The Artists’ Freedom of Speech and the Audience’s Right for Respect
article by Scott Nehring
Since the first jerky, black-and-white images were cast onto a screen, film content has been the catalyst for myriad contentious arguments. Early concerns over social corruption led to restrictions on displays of sex and violence in movies. The desire to curb cinema’s darker influences led to the Hays Code (also known as the Production Code), a set of restrictions placed on film content.1 Filmmakers who sought product distribution were compelled to abide by the Code.
Some might say enforcement of these restraints limited artists’ options, but you could also argue that the Code forced artists to develop skills as creative storytellers, or at least become clever problem solvers in the presentation of questionable content.
The Code was in place for nearly four decades, but by the 1960s filmmakers had compelled the pendulum of acceptable content away from wholesomeness. Who’s Afraid of Virginia Woolf? (1966), The Graduate (1967), and Bonnie and Clyde (1967) delivered controversial content to broad audiences and radically changed public discourse. Social upheavals allowed the entertainment industry to jettison what they considered to be the restrictions of the past.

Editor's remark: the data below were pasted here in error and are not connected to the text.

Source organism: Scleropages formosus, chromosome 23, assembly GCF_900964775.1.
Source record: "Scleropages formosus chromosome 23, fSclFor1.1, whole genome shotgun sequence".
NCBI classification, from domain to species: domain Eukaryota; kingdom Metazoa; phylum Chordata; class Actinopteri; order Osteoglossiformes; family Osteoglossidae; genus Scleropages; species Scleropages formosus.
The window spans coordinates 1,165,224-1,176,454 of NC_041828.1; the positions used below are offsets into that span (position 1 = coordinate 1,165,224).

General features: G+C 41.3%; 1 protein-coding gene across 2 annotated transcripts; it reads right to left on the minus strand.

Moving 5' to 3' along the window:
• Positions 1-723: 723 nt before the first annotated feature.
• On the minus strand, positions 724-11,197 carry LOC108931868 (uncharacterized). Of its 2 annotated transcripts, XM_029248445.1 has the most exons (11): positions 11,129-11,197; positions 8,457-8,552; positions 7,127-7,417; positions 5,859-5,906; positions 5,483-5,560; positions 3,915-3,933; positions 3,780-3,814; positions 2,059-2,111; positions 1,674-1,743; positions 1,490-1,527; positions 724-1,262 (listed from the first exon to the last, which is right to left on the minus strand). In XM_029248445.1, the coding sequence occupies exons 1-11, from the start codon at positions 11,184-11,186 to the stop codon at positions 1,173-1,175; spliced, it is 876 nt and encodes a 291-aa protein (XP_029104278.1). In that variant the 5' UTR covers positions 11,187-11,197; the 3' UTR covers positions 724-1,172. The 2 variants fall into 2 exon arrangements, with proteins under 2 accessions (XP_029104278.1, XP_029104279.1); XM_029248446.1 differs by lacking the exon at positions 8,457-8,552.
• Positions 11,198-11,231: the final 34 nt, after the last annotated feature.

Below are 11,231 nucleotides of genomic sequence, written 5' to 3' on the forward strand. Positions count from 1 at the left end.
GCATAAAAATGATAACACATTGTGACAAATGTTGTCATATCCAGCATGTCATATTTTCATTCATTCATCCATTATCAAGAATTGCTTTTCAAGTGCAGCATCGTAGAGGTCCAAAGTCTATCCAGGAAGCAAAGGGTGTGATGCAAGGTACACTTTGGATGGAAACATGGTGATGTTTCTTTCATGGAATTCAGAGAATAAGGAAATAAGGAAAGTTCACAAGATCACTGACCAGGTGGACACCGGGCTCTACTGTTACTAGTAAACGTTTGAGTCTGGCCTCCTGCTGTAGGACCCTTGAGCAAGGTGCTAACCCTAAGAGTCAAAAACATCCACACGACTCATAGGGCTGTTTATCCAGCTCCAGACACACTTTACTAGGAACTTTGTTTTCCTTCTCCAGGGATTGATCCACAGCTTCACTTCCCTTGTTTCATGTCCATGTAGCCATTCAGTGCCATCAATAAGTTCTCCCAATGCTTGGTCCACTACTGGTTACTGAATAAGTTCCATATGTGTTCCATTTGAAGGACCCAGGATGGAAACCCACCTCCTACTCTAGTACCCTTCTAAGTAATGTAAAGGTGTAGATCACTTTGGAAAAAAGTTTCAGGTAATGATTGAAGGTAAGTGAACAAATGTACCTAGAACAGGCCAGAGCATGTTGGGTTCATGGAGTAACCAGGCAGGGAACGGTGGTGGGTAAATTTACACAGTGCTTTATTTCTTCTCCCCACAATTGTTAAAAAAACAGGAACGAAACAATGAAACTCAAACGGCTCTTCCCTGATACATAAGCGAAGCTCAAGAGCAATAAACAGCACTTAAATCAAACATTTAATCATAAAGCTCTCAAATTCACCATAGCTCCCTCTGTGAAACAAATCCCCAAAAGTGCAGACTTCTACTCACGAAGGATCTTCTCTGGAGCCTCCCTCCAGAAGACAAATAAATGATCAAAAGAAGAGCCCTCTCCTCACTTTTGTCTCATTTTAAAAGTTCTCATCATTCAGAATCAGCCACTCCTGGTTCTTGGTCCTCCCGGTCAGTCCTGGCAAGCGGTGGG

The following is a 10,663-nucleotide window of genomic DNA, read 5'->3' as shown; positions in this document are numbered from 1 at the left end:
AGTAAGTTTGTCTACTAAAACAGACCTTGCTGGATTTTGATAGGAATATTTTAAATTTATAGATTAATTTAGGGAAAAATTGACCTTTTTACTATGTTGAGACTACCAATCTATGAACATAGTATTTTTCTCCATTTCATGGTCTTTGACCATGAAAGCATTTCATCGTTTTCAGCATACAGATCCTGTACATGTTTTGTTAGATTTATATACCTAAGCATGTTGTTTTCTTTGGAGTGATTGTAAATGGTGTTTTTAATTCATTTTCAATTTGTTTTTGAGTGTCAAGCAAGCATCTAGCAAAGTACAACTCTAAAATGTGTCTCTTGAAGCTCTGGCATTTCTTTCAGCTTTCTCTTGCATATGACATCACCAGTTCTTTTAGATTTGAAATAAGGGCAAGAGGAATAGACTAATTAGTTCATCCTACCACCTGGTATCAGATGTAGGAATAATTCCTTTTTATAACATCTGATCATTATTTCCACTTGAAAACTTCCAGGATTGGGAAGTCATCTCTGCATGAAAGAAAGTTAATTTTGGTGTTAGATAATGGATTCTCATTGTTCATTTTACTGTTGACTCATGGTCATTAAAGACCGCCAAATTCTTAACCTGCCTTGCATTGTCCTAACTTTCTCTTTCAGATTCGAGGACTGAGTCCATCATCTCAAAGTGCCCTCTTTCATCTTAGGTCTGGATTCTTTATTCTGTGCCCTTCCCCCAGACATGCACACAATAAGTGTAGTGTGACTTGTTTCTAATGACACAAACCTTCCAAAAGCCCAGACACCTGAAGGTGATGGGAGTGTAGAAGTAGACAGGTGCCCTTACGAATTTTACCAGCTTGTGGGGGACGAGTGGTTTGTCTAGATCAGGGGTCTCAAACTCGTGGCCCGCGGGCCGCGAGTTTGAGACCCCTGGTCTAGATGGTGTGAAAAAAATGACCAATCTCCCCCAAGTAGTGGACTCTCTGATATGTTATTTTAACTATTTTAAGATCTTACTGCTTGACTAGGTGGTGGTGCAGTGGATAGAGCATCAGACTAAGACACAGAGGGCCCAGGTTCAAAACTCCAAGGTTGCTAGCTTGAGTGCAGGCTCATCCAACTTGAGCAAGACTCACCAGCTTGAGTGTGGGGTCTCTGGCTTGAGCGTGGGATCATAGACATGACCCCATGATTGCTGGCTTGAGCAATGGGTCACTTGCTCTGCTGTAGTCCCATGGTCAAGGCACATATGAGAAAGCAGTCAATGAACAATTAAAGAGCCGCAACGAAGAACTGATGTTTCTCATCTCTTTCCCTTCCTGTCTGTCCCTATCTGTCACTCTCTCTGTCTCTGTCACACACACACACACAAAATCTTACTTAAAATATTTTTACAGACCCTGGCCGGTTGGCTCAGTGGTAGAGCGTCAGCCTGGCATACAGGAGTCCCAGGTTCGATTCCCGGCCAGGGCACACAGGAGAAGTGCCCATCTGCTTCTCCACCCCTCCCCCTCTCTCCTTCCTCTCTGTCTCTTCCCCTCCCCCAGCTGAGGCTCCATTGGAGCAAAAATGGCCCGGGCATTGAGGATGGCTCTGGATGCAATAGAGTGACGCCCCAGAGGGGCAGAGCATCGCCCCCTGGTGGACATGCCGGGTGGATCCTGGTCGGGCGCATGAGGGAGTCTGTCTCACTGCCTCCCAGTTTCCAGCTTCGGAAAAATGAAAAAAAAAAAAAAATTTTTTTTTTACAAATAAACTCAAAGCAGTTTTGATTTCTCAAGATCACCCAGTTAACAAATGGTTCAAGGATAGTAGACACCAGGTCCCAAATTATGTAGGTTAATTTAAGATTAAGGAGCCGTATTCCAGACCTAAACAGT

Jack Valenti, President of the Motion Picture Association of America (MPAA), oversaw development of what we, today, call the Ratings System, launched in November of 1968. Recorded industry discussion of movement away from the Hays Code and to the Ratings System states the move to be a positive development in modern culture. In truth, establishment of the Ratings System enabled an important power shift between those who make films and those who watch them.
The Hays Code protected audiences from harsh displays of violence, drug use, and sexuality and held the filmmakers responsible for the material they included in a film. The new Ratings System allowed filmmakers more freedom of speech (a good thing), but it also transferred responsibility for content awareness from the artists to the audience. The industry transformed into a “buyer beware” relationship and, after years of limitations on creative desires, filmmakers became unimpeded in their self-expression.
With all stops removed, filmmakers immediately flexed their new muscles and reflected society’s new sexual and social mores. Midnight Cowboy (1969), The Wild Bunch (1969), and Beyond the Valley of the Dolls (1970) offered mainstream audiences the sexuality and violence impossible to show ten years prior.
Filmmakers’ new set of tools were immediately employed. New freedoms forged in the ’60s led to an American renaissance in the ’70s fronted by a new generation of directors like Steven Spielberg, Martin Scorsese, and Francis Ford Coppola. Conversely, lack of restrictions also led to rougher content from the likes of Wes Craven, George Romero, and Tobe Hooper, who pushed hard against the new envelope to see how far they would be allowed to go.
And things have been taken far—for many people, much too far.